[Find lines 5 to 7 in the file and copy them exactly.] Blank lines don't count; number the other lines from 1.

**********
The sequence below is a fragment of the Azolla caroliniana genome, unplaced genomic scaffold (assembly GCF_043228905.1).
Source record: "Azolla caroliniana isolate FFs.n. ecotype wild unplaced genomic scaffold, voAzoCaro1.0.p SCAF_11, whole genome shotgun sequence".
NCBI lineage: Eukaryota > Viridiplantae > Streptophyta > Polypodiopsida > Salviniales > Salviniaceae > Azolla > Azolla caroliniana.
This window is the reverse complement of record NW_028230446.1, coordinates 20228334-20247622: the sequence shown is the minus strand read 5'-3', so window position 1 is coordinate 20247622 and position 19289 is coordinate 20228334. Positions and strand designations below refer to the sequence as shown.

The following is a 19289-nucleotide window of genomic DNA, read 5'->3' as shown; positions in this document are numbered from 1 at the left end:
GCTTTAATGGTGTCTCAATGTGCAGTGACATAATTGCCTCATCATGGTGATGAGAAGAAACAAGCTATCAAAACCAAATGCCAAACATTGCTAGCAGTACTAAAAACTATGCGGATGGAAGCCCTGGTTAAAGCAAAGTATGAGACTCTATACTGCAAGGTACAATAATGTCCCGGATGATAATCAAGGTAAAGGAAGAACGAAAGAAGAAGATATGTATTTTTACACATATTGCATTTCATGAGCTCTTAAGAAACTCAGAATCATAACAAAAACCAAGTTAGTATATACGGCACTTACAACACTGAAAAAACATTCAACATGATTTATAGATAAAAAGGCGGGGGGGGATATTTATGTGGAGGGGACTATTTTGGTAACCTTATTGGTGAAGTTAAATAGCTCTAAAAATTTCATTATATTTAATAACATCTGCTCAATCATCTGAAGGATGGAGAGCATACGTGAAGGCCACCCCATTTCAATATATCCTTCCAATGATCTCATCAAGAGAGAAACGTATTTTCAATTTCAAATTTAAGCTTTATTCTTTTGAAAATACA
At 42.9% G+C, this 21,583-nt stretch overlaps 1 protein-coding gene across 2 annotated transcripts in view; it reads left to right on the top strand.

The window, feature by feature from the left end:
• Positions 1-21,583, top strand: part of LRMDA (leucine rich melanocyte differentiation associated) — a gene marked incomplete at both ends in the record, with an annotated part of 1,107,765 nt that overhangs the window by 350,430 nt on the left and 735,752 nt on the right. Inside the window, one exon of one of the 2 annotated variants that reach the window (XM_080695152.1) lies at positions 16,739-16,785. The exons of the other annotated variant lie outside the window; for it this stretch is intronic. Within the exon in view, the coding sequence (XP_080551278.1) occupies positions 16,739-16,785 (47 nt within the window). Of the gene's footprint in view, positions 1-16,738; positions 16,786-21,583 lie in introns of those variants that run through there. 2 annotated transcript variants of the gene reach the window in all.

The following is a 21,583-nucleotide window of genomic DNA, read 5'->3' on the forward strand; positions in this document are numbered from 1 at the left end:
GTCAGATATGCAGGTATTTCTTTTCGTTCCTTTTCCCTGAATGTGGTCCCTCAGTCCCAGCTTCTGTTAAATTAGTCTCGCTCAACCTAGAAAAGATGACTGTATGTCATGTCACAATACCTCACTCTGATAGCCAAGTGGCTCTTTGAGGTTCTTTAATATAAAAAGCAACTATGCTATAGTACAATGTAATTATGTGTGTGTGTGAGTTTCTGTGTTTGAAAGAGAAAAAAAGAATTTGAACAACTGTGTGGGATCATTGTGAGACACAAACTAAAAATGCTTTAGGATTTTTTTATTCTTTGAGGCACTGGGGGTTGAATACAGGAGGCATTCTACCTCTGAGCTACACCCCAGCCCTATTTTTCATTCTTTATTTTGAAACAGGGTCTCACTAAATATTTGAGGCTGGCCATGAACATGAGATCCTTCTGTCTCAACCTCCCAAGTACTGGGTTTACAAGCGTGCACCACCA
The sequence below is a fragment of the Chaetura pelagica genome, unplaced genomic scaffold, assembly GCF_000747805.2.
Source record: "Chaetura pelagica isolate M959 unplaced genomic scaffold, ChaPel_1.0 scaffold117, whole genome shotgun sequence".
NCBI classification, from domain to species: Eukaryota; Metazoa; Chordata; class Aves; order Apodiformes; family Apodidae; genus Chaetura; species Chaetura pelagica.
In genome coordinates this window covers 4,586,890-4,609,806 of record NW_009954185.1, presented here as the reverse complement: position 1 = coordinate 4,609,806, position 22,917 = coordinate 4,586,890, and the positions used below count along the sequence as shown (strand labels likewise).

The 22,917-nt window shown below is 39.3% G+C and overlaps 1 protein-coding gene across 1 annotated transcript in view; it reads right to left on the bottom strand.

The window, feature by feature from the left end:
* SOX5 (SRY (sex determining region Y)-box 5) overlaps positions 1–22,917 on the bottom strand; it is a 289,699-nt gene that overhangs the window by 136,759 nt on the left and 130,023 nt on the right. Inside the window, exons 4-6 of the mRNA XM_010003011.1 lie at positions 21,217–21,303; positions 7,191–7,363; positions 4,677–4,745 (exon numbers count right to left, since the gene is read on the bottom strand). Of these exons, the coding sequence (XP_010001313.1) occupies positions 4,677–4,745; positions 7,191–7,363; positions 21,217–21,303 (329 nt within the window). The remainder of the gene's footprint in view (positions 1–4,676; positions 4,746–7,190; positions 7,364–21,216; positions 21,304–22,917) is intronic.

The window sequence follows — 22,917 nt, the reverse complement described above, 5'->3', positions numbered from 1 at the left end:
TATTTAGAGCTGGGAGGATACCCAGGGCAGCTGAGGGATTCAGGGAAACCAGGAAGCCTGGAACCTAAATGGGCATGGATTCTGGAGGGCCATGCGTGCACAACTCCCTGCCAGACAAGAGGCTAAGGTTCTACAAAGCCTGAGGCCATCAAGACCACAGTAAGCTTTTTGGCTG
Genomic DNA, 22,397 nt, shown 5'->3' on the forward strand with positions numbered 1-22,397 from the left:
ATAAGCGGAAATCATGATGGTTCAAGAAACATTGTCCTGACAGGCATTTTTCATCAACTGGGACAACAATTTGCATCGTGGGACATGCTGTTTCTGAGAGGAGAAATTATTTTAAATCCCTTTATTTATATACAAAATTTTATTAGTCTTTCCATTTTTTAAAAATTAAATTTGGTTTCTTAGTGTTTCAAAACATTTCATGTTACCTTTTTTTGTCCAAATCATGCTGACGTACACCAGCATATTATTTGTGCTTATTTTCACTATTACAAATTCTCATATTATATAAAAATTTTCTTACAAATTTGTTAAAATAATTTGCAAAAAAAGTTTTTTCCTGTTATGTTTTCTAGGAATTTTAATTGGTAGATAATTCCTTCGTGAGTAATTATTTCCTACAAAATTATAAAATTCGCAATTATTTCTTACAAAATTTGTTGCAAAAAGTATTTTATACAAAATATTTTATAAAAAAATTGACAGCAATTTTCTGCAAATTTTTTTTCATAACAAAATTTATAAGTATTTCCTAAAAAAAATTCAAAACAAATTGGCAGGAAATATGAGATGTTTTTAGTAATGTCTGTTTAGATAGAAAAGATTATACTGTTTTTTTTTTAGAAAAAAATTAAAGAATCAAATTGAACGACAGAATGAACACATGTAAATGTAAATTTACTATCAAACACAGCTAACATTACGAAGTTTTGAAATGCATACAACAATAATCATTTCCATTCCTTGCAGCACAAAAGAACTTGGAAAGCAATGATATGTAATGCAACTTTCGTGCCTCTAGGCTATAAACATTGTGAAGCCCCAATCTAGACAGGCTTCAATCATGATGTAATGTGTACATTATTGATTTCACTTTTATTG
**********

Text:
The following is a 19289-nucleotide window of genomic DNA, read 5'->3' as shown; positions in this document are numbered from 1 at the left end:
GCTTTAATGGTGTCTCAATGTGCAGTGACATAATTGCCTCATCATGGTGATGAGAAGAAACAAGCTATCAAAACCAAATGCCAAACATTGCTAGCAGTACTAAAAACTATGCGGATGGAAGCCCTGGTTAAAGCAAAGTATGAGACTCTATACTGCAAGGTACAATAATGTCCCGGATGATAATCAAGGTAAAGGAAGAACGAAAGAAGAAGATATGTATTTTTACACATATTGCATTTCATGAGCTCTTAAGAAACTCAGAATCATAACAAAAACCAAGTTAGTATATACGGCACTTACAACACTGAAAAAACATTCAACATGATTTATAGATAAAAAGGCGGGGGGGGATATTTATGTGGAGGGGACTATTTTGGTAACCTTATTGGTGAAGTTAAATAGCTCTAAAAATTTCATTATATTTAATAACATCTGCTCAATCATCTGAAGGATGGAGAGCATACGTGAAGGCCACCCCATTTCAATATATCCTTCCAATGATCTCATCAAGAGAGAAACGTATTTTCAATTTCAAATTTAAGCTTTATTCTTTTGAAAATACA
At 42.9% G+C, this 21,583-nt stretch overlaps 1 protein-coding gene across 2 annotated transcripts in view; it reads left to right on the top strand.